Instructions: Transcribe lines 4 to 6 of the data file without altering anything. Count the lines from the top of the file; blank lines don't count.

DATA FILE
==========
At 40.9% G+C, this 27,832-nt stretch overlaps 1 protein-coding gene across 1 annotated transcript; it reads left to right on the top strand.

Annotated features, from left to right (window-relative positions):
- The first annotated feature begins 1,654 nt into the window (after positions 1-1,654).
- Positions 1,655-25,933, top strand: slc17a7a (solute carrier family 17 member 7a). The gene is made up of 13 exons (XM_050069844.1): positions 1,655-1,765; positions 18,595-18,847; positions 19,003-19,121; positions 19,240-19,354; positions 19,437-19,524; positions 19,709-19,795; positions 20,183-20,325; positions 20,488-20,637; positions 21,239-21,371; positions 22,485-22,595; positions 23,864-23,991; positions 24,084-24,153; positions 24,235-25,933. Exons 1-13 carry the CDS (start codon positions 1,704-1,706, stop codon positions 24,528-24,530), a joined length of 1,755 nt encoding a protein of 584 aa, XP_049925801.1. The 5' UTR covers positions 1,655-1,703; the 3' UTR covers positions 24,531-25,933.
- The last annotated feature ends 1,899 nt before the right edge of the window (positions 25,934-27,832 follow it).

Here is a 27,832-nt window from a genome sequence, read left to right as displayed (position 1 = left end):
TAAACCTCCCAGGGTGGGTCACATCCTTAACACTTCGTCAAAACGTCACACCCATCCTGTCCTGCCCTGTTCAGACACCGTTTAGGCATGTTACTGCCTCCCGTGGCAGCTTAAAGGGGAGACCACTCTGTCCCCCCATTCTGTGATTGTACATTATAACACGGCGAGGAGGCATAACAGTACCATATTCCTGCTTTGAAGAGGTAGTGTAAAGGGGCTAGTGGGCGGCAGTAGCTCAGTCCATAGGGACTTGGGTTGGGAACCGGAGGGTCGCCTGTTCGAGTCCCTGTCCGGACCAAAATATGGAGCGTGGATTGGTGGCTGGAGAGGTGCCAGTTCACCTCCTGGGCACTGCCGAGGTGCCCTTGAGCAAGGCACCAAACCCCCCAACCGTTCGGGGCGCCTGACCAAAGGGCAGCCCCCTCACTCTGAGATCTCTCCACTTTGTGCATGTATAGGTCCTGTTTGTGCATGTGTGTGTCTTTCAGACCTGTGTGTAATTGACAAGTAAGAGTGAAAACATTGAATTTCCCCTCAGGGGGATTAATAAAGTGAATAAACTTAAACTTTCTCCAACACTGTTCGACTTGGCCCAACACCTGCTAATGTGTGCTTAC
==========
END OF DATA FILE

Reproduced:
- Positions 1,655-25,933, top strand: slc17a7a (solute carrier family 17 member 7a). The gene is made up of 13 exons (XM_050069844.1): positions 1,655-1,765; positions 18,595-18,847; positions 19,003-19,121; positions 19,240-19,354; positions 19,437-19,524; positions 19,709-19,795; positions 20,183-20,325; positions 20,488-20,637; positions 21,239-21,371; positions 22,485-22,595; positions 23,864-23,991; positions 24,084-24,153; positions 24,235-25,933. Exons 1-13 carry the CDS (start codon positions 1,704-1,706, stop codon positions 24,528-24,530), a joined length of 1,755 nt encoding a protein of 584 aa, XP_049925801.1. The 5' UTR covers positions 1,655-1,703; the 3' UTR covers positions 24,531-25,933.
- The last annotated feature ends 1,899 nt before the right edge of the window (positions 25,934-27,832 follow it).

Here is a 27,832-nt window from a genome sequence, read left to right as displayed (position 1 = left end):